Letting Go Of My Inner Child To Raise My Daughter

July 29, 2015  |  

I’ve been very open when it comes to discussing my daughter, but I’ve been a little mum about the other child in my life.  The reason being that I didn’t realize she was still there.  I couldn’t see her, but lo and behold, every time I got dressed, she was there.  Every time I hung out with my daughter, she was there.  Every time I went for a walk, she was there.  Every time I looked in the mirror, yep, you guessed it, she was there.

Sometimes she was happy, other times she was anxious, and more times than not she was unhappy and afraid, and like every form of energy, it was contagious.  I thought that maybe if I ignored her she would eventually go away, but she wouldn’t.  She held my hand whenever I slept and reminded me of all of the fears I had growing up.

She was me.

In certain forums, I’ve been open about some of the trauma I faced as a child, and there are some things that I choose to keep between myself and a trusted counselor.  Though my parents did the best they could to ensure we had a good life, there were things that were out of their control. Because I was so secretive, they weren’t able to help me when I was suffering the most.  I suffered in silence. As I grew older, the part of me that was in pain stayed in pain, looking up at me as I grew in maturity and stature, wondering when she could go off on her own.

However, like my daughter, I kept her close to me because I felt like I needed her.  I was afraid of what would happen if she were out of my sight.  What if she got hurt again?  There needed to be someone to keep an eye on her, and I was the only person strong enough to do it. So, I held her hand and told us that “It’ll be okay.  Let’s just take it one day at a time.” We continued our journey.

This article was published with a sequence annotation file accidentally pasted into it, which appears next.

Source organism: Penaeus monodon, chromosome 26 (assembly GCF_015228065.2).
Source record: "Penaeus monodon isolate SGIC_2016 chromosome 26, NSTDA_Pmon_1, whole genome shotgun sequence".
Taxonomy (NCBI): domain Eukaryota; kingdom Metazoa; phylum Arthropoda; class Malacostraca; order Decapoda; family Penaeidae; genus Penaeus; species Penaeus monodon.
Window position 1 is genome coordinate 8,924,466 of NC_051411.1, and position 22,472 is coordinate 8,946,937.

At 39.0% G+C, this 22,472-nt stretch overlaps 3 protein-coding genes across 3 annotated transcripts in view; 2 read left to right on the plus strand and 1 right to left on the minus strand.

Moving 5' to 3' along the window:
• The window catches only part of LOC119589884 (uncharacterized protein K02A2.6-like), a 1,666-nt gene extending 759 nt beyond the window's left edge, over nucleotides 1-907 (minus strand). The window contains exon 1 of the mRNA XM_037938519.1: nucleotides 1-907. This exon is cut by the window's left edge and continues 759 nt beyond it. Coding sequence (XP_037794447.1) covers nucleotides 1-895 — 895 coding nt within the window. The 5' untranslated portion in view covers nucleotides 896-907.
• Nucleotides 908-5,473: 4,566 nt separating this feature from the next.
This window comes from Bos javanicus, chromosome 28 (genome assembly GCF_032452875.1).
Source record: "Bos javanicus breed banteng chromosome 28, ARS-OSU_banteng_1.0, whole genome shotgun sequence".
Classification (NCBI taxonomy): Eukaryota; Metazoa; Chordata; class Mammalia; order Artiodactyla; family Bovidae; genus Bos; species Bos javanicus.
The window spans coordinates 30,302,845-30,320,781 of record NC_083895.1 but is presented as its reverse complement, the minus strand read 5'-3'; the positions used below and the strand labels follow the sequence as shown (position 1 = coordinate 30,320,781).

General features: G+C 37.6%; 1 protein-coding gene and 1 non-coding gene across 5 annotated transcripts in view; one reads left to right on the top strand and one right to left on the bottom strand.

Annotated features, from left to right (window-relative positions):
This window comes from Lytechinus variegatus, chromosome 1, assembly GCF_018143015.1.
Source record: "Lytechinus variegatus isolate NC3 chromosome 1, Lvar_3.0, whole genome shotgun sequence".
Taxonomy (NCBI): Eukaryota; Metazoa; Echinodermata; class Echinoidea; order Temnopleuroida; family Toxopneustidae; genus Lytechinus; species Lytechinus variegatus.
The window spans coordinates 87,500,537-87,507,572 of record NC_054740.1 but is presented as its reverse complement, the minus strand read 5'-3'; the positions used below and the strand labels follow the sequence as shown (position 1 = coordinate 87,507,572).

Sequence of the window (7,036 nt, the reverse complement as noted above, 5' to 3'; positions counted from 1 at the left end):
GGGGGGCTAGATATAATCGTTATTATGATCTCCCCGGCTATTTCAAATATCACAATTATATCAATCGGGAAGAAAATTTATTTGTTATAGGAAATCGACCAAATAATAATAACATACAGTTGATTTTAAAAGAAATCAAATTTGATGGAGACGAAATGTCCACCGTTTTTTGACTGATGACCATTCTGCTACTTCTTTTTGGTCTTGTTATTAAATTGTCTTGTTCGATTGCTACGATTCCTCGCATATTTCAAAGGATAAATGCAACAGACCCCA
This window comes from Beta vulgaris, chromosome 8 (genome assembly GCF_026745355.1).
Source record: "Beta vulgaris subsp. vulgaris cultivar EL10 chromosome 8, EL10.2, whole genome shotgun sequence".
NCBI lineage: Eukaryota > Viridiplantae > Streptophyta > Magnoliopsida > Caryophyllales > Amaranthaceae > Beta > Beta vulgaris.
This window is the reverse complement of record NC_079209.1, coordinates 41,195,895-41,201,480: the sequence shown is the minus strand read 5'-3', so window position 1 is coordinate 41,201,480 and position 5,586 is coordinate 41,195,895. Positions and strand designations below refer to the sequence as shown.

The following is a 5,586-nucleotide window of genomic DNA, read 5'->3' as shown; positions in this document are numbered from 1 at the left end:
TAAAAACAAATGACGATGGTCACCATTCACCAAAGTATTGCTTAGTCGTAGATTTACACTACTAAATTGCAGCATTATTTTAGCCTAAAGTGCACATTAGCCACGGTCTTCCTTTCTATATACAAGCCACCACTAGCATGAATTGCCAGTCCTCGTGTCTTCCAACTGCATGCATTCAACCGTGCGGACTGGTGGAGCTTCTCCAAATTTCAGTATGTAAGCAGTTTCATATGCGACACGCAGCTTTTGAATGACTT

But taking care of a child is hard. As my daughter is growing each day, I see her happiness, and I look down at my little self and try to figure out ways to ensure that she never faces the same trauma I did.

As I watched my daughter get older, I realized that I had to let a few things go for my own growth.  I could no longer baby her, and my parenting style needed to morph to meet each new milestone.  But, most importantly, I had to let my old self go.  I knew that holding on to her was stopping me from being the best mother that I could be.  I also realized that her presence was more detrimental to me than helpful.  I knew she didn’t mean any harm, and in a way, I knew that she wanted to leave as well.  She’d seen herself grow up and turn every tear that she cried into strength, intelligence, and tenacity.  She could finally rest because she knew that it wasn’t all in vain.

So, I let her go.

I thought I would miss her, but I’m so much happier now that I’ve released her.  But, I’ll be honest with you. There are times where she’ll peek her head in at me.  Times when I’m questioning “What now?” or “How did this happen?”  She’ll sometimes come around as old problems present themselves again, or I happen to see an old scar.  But when I realize that both she and my daughter are watching me, it encourages me to remember that I’ve grown into a better person than my past self thought I could.  I hug my daughter and give my old self a nod to let her know:  “I’m okay.  You can go now.” And like the obedient (sometimes to my own detriment) child I’ve always been, she’ll leave and tell me:  “Okay.”

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